An important new paper has appeared which further documents major concerns regarding the use of surface air temperature data to assess long term temperature trends. The June 30, 2006 International Journal of Climatology paper by by Rezaul Mahmood, Stuart A. Foster and David Logan is entitled “The Geoprofile metadata, exposure of instruments, and measurement bias in climatic record revisited“(subscription required).
The abstract reads,
“Station metadata plays a critical role in the accurate assessment of climate data and eventually of climatic change, climate variability, and climate prediction. However, current procedures of metadata collection are insufficient for these purposes. This paper introduces the GeoProfile as a model for documenting and visualizing enhanced spatial metadata. In addition to traditional metadata archiving, GeoProfiles integrate meso-scale topography, slope, aspect, and land-use data from the vicinity of climate observing stations (http://kyclim.wku.edu/tmp/geoprofiles/geoprofiles main.html). We describe how GeoProfiles are created using Geographical Information Systems (GIS) and demonstrate how they may be used to help identify measurement bias in climate observations due to undesired instrument exposures and the subsequent forcings of micro- and meso-environments. A study involving 12 COOP and US Historical Climate Network (USHCN) stations finds that undesirable instrument exposures associated with both anthropogenic and natural influences resulted in biased measurement of temperature. Differences in average monthly maximum and minimum temperatures between proximate
stations are as large as 1.6 and 3.8 °C, respectively. In addition, it is found that the difference in average extreme monthly minimum temperatures can be as high as 3.6 °C between nearby stations, largely owing to the differences in instrument exposures. Likewise, the difference in monthly extreme maximum temperatures between neighboring stations are as large as 2.4 °C. This investigation finds similar differences in the diurnal temperature range (DTR). GeoProfiles helped us to identify meso-scale forcing, e.g. instruments on a south-facing slope and topography, in addition to forcing of micro-scale sitting.”
Among the conclusions in the text are the statements that,
“In an ideal setting, a well sited station results in recorded temperature values that are free of bias and
representative of the broader region. However, the presence of bias in temperature observations has long been recognized. While troublesome, it is still possible to analyze climate variability and assess climate change if the site and locality of a station remain unchanged, and the bias is stationary over time. Collectively, our analyses of temperature data from 12 COOP stations (including two that are part of the USHCN) show complex patterns of pairwise temperature variability and suggest the influence of multiple sources of bias that are nonstationary over different timescales.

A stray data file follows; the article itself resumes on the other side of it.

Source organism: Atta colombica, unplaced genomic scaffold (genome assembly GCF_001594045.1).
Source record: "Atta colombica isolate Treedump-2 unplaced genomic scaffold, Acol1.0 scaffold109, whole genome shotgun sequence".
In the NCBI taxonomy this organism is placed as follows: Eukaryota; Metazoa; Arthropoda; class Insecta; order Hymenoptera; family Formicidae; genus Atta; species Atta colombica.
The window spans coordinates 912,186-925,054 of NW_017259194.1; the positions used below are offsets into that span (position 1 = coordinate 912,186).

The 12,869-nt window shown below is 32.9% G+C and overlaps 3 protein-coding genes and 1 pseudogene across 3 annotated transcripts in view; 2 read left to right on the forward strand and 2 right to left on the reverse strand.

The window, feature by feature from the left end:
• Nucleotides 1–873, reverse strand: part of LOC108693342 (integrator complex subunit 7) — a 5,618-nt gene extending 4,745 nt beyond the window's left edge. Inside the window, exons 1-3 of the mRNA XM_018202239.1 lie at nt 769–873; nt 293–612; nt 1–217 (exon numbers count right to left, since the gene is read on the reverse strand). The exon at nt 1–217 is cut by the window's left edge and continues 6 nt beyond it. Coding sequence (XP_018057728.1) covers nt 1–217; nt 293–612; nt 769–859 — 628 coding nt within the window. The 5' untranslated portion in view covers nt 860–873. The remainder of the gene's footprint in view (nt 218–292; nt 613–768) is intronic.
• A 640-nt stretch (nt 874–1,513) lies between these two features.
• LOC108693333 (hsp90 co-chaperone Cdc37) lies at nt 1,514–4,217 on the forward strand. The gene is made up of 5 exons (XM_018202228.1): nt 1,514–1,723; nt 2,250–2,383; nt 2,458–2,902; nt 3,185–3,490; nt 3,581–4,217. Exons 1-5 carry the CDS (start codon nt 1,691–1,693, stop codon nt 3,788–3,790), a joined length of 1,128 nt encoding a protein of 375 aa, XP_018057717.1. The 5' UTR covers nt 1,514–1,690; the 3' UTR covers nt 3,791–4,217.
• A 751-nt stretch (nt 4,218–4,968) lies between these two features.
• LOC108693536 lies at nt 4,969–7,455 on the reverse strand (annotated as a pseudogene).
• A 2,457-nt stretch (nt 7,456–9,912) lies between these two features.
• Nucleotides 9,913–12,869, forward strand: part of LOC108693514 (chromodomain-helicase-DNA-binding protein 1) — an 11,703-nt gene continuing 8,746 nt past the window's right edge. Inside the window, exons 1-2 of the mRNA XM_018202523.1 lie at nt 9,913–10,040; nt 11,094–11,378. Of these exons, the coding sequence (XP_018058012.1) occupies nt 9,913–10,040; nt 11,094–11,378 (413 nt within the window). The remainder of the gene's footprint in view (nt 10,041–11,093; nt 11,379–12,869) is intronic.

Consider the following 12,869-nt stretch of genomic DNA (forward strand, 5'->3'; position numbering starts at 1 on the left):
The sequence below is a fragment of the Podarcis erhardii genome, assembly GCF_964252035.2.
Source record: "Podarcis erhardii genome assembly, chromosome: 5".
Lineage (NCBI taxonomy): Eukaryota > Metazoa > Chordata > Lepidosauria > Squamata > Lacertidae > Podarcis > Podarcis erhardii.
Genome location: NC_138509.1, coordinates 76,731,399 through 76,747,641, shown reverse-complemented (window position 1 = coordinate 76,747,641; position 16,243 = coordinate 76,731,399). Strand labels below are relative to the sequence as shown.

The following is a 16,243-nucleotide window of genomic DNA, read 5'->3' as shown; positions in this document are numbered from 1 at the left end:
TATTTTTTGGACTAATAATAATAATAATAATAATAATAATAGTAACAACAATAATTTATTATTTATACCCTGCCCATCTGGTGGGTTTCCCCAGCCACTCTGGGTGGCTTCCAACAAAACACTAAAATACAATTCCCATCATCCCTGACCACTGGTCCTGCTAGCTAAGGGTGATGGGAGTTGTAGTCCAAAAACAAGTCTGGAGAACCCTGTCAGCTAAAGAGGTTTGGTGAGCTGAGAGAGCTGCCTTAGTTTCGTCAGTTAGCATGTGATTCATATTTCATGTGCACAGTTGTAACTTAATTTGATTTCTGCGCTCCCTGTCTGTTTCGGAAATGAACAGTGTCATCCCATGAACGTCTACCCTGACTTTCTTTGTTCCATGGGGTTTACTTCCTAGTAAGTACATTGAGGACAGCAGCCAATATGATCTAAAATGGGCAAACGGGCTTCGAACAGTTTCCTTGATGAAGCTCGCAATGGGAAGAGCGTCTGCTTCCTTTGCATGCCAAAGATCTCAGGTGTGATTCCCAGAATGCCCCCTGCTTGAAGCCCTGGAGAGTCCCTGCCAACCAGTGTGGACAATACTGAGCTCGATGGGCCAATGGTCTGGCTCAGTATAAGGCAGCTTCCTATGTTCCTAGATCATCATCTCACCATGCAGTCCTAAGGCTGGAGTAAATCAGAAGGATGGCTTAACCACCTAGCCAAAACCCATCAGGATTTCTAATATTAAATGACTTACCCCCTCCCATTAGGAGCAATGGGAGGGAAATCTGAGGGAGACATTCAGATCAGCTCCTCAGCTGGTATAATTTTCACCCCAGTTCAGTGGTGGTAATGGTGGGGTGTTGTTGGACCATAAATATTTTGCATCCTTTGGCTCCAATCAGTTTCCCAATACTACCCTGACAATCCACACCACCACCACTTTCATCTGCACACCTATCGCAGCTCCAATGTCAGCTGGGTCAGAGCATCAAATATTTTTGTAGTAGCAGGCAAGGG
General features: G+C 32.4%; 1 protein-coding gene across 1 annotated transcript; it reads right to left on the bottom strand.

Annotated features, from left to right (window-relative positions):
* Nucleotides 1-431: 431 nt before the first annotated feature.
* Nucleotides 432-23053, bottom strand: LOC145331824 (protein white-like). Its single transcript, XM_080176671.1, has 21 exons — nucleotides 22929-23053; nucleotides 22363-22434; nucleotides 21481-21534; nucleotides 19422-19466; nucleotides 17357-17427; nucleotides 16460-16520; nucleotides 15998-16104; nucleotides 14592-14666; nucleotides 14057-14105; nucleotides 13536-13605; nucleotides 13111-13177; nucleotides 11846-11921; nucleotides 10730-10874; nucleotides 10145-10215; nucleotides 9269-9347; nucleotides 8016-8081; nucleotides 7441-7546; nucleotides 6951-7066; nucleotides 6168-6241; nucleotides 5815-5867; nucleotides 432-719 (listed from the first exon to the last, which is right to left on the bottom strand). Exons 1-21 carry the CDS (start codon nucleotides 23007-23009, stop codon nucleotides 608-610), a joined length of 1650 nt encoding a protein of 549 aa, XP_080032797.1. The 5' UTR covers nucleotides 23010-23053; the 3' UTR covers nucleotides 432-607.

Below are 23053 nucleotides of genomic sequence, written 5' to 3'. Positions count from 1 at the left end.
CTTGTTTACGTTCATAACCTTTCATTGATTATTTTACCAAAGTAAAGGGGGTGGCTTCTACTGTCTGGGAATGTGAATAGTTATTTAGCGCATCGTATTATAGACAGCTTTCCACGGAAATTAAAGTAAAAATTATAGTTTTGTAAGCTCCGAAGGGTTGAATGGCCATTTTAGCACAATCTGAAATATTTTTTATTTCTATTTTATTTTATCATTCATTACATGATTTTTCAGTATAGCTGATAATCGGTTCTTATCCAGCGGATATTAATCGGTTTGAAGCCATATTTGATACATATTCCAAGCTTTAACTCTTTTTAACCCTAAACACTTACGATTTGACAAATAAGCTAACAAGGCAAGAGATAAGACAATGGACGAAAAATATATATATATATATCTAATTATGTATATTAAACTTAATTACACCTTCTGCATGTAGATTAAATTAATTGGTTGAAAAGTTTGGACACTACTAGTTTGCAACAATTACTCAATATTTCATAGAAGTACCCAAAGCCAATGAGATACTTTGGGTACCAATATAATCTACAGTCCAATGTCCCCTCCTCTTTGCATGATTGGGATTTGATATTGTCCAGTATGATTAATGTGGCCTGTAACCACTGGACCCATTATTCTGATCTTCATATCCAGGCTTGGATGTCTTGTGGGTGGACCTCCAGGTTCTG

Evidence of bias can be found in temperature records from both urban and rural sites. All of the urban based stations in this study are located in towns and cities ranging in population from just over 2000 to nearly 20 000. Certainly, the small scale of urbanization limits the traditional UHI bias. However, research in urban micrometeorology (Arnfield, 2003) identifying the impacts of diverse surfaces on energy budgets, energy exchanges, and small-scale advection suggests that even a limited urbanization is relevant when examining the potential impacts of the site and locality characteristics of instrument exposures on temperature observations. While rural settings are generally considered to provide superior settings for climate observations, our research reveals that the micro-environments of rural stations are often similar to those of urban stations. Specifically, they are often characterized by the presence of paved surfaces and brick and block buildings in close proximity to instrument installations. In some cases, superior sites are available nearby.”
“Collectively, these empirical results raise questions about the interpretation of climatological time series associated with arbitrarily selected stations from the NWS COOP network, including stations that are part of the USHCN.”
This new peer reviewed paper provides even more evidence that the claims in Chapter 3 of the CCSP Report “Temperature Trends in the Lower Atmosphere: Steps for Understanding and Reconciling Differences“ of a robust multi-decadal surface temperature trend assessment is erroneous.